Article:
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    Florida Power offers to slice bills

    Its proposal calls for a 3.5 percent cut for the next 15 years and establishes a credit of $75-million. A review of its rates and any overcharges continues.

    By JEFF HARRINGTON

    © St. Petersburg Times,
    published September 15, 2001


    Florida Power Corp. has offered to cut customers' bills 3.5 percent for the next 15 years as their share of the savings from the utility's merger with Carolina Power & Light.

    The proposal, outlined in a voluminous rate filing to state regulators Friday, calls for establishing a credit of $5-million a year for 15 years, or $75-million. For the average residential user of 1,000-kilowatt hours, it would cut $3.25 off a monthly bill of $93.41.

    The filing comes as state regulators begin an intense review over how the St. Petersburg company has set electricity rates and how much it may have overcharged customers.

    The Florida Public Service Commission in May directed Florida Power to set aside nearly $114-million for possible refunds to its 1.4-million customers. The PSC also ordered Florida Power to file extensive financial documents.

    State regulators, while welcoming the rare news of a filing to cut rates, were not quite sure how to handle it Friday.

    Tim Devlin, head of economic regulation for the PSC, said the filing would likely be expedited to the commission within 60 days because it deals with a rate credit instead of a rate increase. The latter takes months to wind through the system.

    At the same time, Devlin vowed to go forward with its review of the alleged overcharging. "That's an independent issue," he said.

    In an attempt to fend off the review, Florida Power offered in May to reduce rates $127-million over the next 31/2 years. The PSC rejected the settlement.

    Florida Power spokesman John Strickling emphasized that Friday's proposed rate cut is not a second settlement offer in the overcharging inquiry. Asked how the company expects the rate cut to affect the inquiry, he said, "There's really no firm answer to that at the moment."

    Florida Power said its rate cut proposal deals strictly with costs savings from the $5.3-billion merger of the old Florida Power of St. Petersburg and CP&L of Raleigh, N.C., to create a new parent company, Raleigh-based Progress Energy.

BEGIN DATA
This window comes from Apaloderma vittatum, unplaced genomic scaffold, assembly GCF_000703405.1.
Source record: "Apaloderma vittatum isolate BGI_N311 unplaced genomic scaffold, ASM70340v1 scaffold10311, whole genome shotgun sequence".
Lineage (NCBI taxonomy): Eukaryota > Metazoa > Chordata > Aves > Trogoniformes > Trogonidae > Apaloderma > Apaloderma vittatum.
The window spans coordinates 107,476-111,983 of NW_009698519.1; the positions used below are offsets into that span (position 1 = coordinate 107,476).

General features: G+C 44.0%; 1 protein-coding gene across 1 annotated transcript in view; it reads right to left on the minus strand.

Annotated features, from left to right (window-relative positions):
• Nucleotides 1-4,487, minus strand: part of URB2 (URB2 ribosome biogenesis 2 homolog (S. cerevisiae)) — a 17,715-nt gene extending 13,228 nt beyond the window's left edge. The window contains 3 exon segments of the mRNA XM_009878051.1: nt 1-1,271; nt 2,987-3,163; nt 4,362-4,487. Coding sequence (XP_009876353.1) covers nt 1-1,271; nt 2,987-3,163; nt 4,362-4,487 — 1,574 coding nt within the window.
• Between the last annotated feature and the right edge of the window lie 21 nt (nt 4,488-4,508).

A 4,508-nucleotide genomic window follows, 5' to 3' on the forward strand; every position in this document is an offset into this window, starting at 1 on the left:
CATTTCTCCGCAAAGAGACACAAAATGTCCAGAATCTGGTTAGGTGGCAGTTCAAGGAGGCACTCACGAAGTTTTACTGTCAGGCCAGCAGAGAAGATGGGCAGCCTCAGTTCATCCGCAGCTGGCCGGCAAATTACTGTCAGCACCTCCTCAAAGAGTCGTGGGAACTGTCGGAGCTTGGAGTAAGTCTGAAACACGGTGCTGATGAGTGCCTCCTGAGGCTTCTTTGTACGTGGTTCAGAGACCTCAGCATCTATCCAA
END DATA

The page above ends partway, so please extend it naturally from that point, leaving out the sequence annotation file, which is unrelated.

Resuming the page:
In a statement, Florida Power chief executive Bill Habermeyer said his company shares with the PSC the goal of lowering customer rates.

    "This is the beginning of our plans designed to lower prices for our customers while ensuring that they continue to have adequate generation supply coupled with a superior level of customer service," Habermeyer said.

    The filing marks the company's first rate change since 1993, although such basic rates do not include surcharges for increases in the cost of fuel purchased by Florida Power.

    The company said it will file separate plans next week with the PSC to lower its annual fuel costs and related charges by about $65-million beginning in 2002. It also said it may be able to seek additional, unspecified rate reductions if regulators approve an "innovative" incentive plan proposed Friday. Under the plan, the company said it could pass on savings in the cost of its utility operations in the form of rate cuts.

    Florida Public Counsel Jack Shreve, who represents consumers in rate issues before the PSC, said he had not seen the voluminous filing yet. But at first blush, he didn't like what he heard.

    Florida Progress' proposal for a rate credit would allow the utility to go back to charging higher rates in 15 years.

    "I would hope we get a rate reduction and not a credit, and I certainly hope it's much greater magnitude than $5-million" a year, Shreve said.

    Friday's filing was the first of three requested by the PSC in preparation for a rate review. Subsequent filings are expected by mid-October.

    - Jeff Harrington can be reached at harrington@sptimes.com or (813) 226-3407.

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